If you need something to take the edge off and help with depressive symptoms, try our Relax Plus gummies. They combine the chilling CBD and tension-releasing THC in balanced amounts; a mighty combo that acts fast to enhance relaxation. 

What is cannabis-induced mania?

Cannabis-induced mania refers to symptoms of mania that are triggered by heavy cannabis use. When heavy cannabis consumption precedes and directly causes otherwise unexplained manic symptoms, that is called cannabis-induced mania. 

It often involves:

  • Elevated or irritable mood
  • Increased activity levels
  • More impulsive behavior
  • Disrupted sleep habits

These bouts tend to be temporary and resolve with abstinence, unlike the repeating mood episodes seen in those with bipolar I or II disorder.

Research has shown that cannabis use may trigger manic symptoms in people with pre-existing bipolar disorder. It might also contribute to the development of manic-type symptoms in those without a pre-existing diagnosis. 

One thing is for sure: if you stick to small amounts, you can reap cannabis's therapeutic benefits while avoiding the risks of cannabis-induced mania or worsening bipolar disorder. Microdosing can provide valuable insight into whether cannabis helps or harms your mental health. 

That’s why we love our edibles and THC-infused drinks. With only 2.2 mg of THC per full dropper, our unflavored Buzz drops are the perfect addition to your favorite non-alcoholic drinks. 

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Is cannabis good for mental health?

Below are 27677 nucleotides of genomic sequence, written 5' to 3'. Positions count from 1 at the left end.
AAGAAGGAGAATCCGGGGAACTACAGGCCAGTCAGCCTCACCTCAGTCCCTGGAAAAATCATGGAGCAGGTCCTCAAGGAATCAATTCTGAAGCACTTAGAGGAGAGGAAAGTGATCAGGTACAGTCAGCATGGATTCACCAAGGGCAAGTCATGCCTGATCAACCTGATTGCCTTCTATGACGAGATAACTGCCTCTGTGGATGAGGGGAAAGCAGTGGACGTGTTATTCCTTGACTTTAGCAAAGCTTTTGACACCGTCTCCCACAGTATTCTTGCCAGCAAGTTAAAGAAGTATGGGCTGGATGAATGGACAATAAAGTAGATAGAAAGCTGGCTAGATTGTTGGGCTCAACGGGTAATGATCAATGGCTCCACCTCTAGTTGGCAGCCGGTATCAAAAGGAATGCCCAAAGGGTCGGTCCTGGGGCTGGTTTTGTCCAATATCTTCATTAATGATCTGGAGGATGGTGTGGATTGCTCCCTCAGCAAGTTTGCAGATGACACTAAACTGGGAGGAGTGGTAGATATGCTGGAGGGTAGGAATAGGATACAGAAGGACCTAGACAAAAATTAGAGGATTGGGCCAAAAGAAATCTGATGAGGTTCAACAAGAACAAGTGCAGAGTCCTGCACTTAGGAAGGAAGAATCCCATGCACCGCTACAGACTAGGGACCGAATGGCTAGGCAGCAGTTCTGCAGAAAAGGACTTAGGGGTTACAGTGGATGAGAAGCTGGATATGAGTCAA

We’ll risk sounding like a broken record, but the key to using cannabis to treat any mental or physical condition is the dosage. While heavy, recreational cannabis use often negatively impacts mental health, carefully calibrated microdoses are the real deal. Tiny amounts of THC, CBD, and other cannabis compounds seem to effectively stabilize and support the mind without the negative effects sometimes seen with higher doses. 

Cannabis microdoses may: 

The key is to find your minimum effective dose. Start low, and track biometric feedback and mood over weeks. Increase slowly only if needed and until subtle benefits emerge. 

Can you get a medical card for BD?

Bipolar disorder alone is not a qualifying condition for a medical cannabis card in most US states. Susan A. Stoner, Ph.D., reveals that “BD is not listed as a qualifying condition for medical marijuana in any state.”

With that being said, if you have another condition that is eligible for a medical card in your state—chronic pain, insomnia, PTSD, or something else alongside your BD—by all means pursue a card. Be sure your healthcare provider tests how cannabis affects your mood and don't rush to high doses. Stick to microdosing and our delicious low-dose edibles.

Consult your local regulations and healthcare providers for accurate information on the availability of medical cards for BD in your state. Although Delta 9 THC is legal at the federal level, some states still consider Delta 9 illegal within their borders. Be sure to verify your state's specific laws regarding Delta 9 products.

Where to buy the best cannabis edibles